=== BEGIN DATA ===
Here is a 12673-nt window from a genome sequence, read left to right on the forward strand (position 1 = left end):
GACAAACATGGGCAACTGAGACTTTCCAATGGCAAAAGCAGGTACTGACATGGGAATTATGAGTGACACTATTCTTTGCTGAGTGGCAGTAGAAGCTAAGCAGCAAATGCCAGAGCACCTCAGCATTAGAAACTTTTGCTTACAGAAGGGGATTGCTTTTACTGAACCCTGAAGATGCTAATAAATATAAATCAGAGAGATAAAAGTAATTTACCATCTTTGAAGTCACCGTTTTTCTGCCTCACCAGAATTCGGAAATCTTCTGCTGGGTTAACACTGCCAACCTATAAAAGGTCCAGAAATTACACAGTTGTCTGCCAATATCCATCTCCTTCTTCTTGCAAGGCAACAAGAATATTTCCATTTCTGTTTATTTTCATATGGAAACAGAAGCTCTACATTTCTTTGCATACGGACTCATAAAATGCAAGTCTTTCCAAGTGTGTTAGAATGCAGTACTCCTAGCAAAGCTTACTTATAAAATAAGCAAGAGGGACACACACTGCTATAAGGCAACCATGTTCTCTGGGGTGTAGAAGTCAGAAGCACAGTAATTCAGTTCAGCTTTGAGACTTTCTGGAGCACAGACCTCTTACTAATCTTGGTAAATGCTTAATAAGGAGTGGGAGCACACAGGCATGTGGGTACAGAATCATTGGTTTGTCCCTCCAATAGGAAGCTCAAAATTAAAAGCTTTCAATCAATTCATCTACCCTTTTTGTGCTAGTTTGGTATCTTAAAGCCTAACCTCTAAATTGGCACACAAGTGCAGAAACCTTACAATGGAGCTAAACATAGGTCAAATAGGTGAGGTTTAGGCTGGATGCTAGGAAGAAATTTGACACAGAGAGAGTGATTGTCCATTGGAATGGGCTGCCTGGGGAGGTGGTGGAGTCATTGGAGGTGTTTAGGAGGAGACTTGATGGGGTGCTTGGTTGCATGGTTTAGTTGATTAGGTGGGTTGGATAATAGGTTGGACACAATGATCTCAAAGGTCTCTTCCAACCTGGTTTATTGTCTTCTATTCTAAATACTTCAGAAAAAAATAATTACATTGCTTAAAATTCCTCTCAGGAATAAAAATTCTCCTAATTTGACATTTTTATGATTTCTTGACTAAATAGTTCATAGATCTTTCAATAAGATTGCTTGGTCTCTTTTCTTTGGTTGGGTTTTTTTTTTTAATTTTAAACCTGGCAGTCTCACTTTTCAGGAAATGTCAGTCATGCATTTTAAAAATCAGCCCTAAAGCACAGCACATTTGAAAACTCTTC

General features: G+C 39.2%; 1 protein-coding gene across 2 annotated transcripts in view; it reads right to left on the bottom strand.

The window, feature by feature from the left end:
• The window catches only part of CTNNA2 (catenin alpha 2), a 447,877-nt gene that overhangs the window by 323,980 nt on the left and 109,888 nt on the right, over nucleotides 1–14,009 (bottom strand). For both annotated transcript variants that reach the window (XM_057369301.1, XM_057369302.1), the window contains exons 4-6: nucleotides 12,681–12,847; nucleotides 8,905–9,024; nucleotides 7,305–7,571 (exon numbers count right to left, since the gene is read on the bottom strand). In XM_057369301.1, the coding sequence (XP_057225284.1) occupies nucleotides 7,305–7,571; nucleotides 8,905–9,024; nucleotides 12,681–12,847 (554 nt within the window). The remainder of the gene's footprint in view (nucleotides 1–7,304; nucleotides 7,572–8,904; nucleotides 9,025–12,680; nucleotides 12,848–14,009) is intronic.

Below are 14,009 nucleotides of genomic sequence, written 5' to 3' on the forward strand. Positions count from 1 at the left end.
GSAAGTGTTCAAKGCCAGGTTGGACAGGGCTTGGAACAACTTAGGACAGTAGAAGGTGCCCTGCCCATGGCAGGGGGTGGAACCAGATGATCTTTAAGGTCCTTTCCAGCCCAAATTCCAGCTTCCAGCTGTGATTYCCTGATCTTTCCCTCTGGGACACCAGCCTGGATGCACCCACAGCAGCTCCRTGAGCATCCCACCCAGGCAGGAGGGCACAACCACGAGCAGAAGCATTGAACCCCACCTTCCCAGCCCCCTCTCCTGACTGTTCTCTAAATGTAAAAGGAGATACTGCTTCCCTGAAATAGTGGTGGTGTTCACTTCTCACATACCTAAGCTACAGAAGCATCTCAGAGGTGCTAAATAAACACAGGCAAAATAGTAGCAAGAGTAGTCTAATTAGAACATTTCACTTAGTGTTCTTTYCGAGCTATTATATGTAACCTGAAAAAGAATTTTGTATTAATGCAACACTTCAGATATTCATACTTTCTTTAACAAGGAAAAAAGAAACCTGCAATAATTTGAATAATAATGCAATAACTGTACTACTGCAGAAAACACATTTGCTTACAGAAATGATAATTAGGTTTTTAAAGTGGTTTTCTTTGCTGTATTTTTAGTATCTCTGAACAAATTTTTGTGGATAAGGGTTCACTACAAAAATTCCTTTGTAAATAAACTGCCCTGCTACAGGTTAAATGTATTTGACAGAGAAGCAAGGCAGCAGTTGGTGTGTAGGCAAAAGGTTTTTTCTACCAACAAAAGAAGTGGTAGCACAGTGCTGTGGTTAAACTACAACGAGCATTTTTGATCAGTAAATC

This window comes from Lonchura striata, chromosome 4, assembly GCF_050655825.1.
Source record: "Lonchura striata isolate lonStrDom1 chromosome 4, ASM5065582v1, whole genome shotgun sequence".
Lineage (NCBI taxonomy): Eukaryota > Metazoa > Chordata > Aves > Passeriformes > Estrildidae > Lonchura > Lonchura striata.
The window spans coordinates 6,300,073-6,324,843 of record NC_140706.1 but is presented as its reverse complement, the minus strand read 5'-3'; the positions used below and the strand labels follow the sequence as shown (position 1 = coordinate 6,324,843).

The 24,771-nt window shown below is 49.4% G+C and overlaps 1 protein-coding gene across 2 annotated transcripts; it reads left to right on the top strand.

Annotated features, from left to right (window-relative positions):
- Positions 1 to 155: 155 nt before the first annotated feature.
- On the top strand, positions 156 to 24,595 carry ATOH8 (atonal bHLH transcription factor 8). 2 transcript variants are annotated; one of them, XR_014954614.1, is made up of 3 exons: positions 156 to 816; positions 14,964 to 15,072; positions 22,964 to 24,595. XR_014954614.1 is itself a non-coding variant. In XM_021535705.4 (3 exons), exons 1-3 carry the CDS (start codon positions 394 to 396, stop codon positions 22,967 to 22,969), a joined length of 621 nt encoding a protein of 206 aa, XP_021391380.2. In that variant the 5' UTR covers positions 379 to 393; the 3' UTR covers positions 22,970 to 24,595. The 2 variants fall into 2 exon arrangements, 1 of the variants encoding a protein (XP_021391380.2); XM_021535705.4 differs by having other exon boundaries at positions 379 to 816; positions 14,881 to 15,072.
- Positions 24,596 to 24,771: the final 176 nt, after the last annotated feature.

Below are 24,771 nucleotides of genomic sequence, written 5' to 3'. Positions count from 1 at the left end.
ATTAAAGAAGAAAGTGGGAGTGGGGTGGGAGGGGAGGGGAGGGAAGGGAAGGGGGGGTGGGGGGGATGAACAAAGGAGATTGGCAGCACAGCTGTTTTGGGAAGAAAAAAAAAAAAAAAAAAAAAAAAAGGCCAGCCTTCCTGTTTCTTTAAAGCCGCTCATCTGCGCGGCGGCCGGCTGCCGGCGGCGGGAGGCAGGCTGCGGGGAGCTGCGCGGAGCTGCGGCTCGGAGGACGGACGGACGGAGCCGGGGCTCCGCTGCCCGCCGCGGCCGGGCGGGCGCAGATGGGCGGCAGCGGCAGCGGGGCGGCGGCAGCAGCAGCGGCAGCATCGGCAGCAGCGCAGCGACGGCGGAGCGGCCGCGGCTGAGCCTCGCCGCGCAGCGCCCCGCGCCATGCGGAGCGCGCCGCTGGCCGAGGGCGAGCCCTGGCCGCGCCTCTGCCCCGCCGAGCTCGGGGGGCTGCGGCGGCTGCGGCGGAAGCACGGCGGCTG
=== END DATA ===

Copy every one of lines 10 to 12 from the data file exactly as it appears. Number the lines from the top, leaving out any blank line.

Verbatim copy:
Lineage (NCBI taxonomy): Eukaryota > Metazoa > Chordata > Aves > Passeriformes > Estrildidae > Lonchura > Lonchura striata.
The window spans coordinates 6,300,073-6,324,843 of record NC_140706.1 but is presented as its reverse complement, the minus strand read 5'-3'; the positions used below and the strand labels follow the sequence as shown (position 1 = coordinate 6,324,843).

The 24,771-nt window shown below is 49.4% G+C and overlaps 1 protein-coding gene across 2 annotated transcripts; it reads left to right on the top strand.